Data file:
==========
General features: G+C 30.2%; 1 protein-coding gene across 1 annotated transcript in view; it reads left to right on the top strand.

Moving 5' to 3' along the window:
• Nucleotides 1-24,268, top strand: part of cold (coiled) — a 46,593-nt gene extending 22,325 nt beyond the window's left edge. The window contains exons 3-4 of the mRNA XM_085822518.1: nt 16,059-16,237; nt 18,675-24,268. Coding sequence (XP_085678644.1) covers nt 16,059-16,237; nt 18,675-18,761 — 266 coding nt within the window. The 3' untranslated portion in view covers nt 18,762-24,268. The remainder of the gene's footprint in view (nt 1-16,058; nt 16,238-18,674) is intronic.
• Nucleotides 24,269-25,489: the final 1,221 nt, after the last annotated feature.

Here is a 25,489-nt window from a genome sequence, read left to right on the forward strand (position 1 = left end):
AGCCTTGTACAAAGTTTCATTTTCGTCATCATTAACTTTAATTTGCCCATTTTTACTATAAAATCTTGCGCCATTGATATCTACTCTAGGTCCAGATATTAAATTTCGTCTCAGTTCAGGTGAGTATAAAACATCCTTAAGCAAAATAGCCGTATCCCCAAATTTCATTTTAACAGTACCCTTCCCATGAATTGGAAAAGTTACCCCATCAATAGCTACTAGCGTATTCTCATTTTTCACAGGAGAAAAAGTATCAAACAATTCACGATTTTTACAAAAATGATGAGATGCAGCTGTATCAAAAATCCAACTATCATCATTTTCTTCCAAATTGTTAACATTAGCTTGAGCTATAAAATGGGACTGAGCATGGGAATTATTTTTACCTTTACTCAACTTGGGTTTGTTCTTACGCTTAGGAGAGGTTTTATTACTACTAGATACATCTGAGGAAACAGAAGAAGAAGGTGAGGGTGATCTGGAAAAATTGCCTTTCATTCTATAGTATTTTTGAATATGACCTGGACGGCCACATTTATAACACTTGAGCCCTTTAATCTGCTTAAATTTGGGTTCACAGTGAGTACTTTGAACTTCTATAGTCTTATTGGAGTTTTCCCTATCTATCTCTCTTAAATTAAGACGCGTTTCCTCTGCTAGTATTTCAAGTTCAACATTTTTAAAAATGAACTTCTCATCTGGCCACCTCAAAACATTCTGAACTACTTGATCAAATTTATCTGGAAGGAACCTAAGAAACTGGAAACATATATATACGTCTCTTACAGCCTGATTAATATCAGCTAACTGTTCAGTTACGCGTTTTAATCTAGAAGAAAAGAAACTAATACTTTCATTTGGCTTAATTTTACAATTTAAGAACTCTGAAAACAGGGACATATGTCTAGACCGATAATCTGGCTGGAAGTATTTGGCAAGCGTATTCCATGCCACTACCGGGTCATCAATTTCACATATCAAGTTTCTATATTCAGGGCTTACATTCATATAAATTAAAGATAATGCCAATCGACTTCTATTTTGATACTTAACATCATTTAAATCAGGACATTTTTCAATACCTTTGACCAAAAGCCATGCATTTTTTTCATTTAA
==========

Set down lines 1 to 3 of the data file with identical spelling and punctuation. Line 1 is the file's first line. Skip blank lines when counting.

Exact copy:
General features: G+C 30.2%; 1 protein-coding gene across 1 annotated transcript in view; it reads left to right on the top strand.

Moving 5' to 3' along the window:
• Nucleotides 1-24,268, top strand: part of cold (coiled) — a 46,593-nt gene extending 22,325 nt beyond the window's left edge. The window contains exons 3-4 of the mRNA XM_085822518.1: nt 16,059-16,237; nt 18,675-24,268. Coding sequence (XP_085678644.1) covers nt 16,059-16,237; nt 18,675-18,761 — 266 coding nt within the window. The 3' untranslated portion in view covers nt 18,762-24,268. The remainder of the gene's footprint in view (nt 1-16,058; nt 16,238-18,674) is intronic.